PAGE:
Road to 26.2
Sunday, December 22nd- 8 weeks to go
Eight weeks until my first marathon! Seems so close and so far away! I feel like I have been training forever, yet I also feel like I need more training time!
I first had the idea to run my first marathon after I ran two halfs within three weeks last winter. I turn 40 in 2020 and I thought it would be a cool accomplishment. I wanted to be able to say, “ I ran my first marathon and turned 40 this year!” Plus, I wanted some serious bling! My running buddy ran the Austin full while I ran the half last year, his medal (which is also a belt buckle, because Texas) is SO MUCH BIGGER than mine! So it was decided! I needed the big buckle!
Where am I right now?
I began my training in July, running three times a week, plus 2-3 days of working out with my trainer. I used my friend’s training plan, which I had used his half marathon version last year and loved it! Running during the summer, in Texas, is a beast. Hydration and electrolytes are seriously the name of the game.
In late August, I had a pretty intense glute injury that required some tweaking to my running and training program. I worked with a great physical therapist/chiropractor, in addition to work in the clinic, he gave me daily exercises and stretches. My personal trainer is incredibly knowledgeable, and was able to not only rehab my injury but pinpoint how it happened and strength my weaknesses to prevent future issues. A good friend of mine is a running coach, so I also ran a lot this by her as well. By early September, I was back to running and had added in more mobility work before and after runs to keep my glutes healthy.
I was slated to run a half marathon at the end of October, however due to my glute injury and tendency to overtrain, I chose to turn that into a 5k and just had fun. My friend, the running coach, helped me choose a new training plan that is directly targeted at beginners and those coming back after injury. My current training plan is 20 weeks, 4 run days and 2 cross training days.
In November, I had another pretty intense injury, my psoas which is the heavy hitter of the hip flexor muscles. It’s not a muscle you pull or sprain, and the injury is not common. Lucky me! I worked with a chiropractor who specializes in work with professional and amateur athletes. Healing is ongoing! An important part of my training that I overlooked is stretching and rest. My glute and psoas literally made me stop in my tracks and learn these lessons!
At this point of training, I switched up the cross training from lifting and Crossfit-style with my trainer, to yoga and more low-impact body work. Last eight weeks, best eight weeks. I know my body so well, and I understand how to take care of her so much better. I’m grateful for the pause these injuries gave me and taught me about how to rest, not quit.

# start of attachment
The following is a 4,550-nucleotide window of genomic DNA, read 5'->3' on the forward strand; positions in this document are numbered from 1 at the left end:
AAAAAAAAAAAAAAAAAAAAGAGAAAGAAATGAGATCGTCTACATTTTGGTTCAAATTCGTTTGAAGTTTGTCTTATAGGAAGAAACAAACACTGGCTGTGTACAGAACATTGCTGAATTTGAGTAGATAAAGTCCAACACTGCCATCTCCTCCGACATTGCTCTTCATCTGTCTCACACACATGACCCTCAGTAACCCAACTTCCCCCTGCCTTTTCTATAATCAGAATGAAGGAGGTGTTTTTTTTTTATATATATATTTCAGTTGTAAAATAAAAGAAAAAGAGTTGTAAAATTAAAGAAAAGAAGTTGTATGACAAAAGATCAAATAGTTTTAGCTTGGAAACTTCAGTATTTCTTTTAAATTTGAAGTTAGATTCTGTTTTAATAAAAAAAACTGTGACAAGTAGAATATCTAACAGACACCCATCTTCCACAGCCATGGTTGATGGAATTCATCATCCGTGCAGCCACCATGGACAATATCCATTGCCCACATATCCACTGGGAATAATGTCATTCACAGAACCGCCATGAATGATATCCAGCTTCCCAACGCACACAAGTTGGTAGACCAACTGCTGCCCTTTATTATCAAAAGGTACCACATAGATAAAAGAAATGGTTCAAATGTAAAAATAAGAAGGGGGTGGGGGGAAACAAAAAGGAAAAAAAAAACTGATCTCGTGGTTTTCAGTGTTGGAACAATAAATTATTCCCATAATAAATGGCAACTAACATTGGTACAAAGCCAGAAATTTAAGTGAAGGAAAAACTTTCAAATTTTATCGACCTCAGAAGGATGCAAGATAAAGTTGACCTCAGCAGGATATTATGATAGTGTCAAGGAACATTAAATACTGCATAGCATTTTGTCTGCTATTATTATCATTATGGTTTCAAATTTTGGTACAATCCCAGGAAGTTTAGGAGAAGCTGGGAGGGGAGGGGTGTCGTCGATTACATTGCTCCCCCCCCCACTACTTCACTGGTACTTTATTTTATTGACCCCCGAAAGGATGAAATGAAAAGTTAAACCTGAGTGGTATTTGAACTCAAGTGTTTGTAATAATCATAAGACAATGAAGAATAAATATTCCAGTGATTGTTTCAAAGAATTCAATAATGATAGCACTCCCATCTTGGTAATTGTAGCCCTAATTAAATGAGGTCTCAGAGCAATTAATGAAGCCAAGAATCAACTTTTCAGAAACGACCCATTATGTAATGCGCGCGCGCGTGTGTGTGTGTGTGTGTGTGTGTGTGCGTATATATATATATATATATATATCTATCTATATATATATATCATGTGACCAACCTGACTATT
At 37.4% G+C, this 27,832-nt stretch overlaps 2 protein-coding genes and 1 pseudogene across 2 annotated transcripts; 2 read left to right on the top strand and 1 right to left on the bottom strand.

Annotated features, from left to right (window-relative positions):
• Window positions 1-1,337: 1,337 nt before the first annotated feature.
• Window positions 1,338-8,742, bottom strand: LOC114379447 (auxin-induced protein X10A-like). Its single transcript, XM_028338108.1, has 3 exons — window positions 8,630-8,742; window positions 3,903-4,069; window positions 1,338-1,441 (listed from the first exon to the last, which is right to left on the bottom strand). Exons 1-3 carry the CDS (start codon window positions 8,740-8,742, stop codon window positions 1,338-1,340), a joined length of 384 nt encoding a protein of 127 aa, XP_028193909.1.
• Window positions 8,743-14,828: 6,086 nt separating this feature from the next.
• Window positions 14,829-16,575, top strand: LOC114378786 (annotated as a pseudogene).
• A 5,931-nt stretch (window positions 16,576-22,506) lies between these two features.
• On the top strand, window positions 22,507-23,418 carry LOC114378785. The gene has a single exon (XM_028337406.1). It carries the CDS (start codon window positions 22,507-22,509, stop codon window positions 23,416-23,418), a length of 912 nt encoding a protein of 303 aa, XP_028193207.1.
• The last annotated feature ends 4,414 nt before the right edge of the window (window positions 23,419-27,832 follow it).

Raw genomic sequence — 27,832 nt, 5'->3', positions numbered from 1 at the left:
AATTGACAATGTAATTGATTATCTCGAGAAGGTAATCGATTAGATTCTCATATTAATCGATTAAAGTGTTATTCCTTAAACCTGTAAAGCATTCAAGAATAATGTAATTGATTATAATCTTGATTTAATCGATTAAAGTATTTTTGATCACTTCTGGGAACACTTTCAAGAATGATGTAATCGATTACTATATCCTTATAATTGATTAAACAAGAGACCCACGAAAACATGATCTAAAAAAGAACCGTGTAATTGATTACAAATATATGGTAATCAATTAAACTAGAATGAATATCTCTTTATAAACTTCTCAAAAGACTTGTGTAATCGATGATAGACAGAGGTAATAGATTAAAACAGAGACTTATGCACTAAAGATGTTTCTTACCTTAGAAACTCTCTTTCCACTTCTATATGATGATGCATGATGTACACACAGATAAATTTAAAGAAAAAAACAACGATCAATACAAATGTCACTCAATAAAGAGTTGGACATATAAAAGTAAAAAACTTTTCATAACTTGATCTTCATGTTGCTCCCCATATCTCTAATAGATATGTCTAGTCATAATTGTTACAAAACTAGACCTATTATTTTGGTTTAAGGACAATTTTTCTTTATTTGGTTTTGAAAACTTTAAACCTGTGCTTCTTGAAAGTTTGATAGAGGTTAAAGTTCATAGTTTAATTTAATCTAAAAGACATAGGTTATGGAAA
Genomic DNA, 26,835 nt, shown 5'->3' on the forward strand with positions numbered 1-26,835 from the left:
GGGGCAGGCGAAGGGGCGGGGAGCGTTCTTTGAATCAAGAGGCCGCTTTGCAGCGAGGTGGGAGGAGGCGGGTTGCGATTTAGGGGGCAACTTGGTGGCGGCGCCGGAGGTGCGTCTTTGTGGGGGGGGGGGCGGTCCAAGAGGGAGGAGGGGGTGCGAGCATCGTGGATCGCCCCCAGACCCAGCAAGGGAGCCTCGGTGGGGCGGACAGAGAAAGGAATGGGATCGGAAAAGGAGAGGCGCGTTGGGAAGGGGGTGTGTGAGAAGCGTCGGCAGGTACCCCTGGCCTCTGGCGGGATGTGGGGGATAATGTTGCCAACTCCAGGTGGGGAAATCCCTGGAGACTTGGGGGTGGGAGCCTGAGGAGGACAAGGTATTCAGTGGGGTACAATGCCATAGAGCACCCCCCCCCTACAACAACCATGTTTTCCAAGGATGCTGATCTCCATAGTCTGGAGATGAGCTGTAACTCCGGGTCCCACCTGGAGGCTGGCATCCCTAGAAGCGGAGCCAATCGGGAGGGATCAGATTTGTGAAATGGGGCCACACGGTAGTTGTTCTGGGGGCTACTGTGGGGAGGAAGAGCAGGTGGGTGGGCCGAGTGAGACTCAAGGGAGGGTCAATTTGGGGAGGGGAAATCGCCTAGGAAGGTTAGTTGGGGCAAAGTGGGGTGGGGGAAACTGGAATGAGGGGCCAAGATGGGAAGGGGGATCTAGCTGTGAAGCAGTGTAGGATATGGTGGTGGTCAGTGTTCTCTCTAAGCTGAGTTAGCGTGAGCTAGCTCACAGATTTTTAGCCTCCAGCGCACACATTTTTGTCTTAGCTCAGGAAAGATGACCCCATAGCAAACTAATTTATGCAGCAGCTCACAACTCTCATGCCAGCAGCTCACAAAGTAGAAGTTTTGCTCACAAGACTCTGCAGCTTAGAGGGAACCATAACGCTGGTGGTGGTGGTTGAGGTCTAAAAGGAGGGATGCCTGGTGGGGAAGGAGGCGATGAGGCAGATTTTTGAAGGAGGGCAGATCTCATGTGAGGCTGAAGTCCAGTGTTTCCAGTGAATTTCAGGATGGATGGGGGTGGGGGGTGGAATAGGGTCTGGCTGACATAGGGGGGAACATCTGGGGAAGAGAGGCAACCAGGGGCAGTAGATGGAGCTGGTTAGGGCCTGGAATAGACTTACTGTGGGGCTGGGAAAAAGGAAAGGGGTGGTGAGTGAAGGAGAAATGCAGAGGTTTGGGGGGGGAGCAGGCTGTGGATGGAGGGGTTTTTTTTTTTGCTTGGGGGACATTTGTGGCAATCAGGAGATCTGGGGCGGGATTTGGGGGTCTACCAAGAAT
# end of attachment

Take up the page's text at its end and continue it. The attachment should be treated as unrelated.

But, really, where am I right now?
I’ll be honest, November was ROUGH. I was down for the count for several weeks with my psoas injury and illness. Not being able to run really messed with my mental health.
Think about wading into a river. When you step in, the sand is disturbed and swirls around. If you keep walking in, the sand keeps getting kicked up. However, if you settle yourself, the sand settles and the clarity of the water returns.
Running is like that for me. Running helps me settle myself. Running helps me get clarity on whatever I am processing. I often tell people who are going through a tough time, a stressful time, or just trying to work out a solution to a big problem, GO FOR A RUN. Train for something you’re not sure you can do. I promise you, you will find solutions out there on the road.
Last weekend, I ran the longest distance ever in my entire life, 14 miles! Most of the run I knew I couldn’t do it. I knew the miles would put me down. I knew I would never finish. However, I kept going and by the time I finished, I knew I was strong enough for whatever gets thrown my way. If I can do 14, I can do 16, if I can do 16, I can do 20, if I can do 20, I can finish 26.2. Because here’s the thing, the training is not just for your body. It’s for your mind. Training for a big physical goal makes you show up, even when you don’t want to. It makes you believe in yourself, it makes you get creative and positive to deal with that monkey brain, it makes you prioritize your health, it makes you a clearer version of you.
I’m looking forward to my short runs this week and my long run this weekend, I can’t wait to see how much I learn on those runs and I’m excited to share with y’all.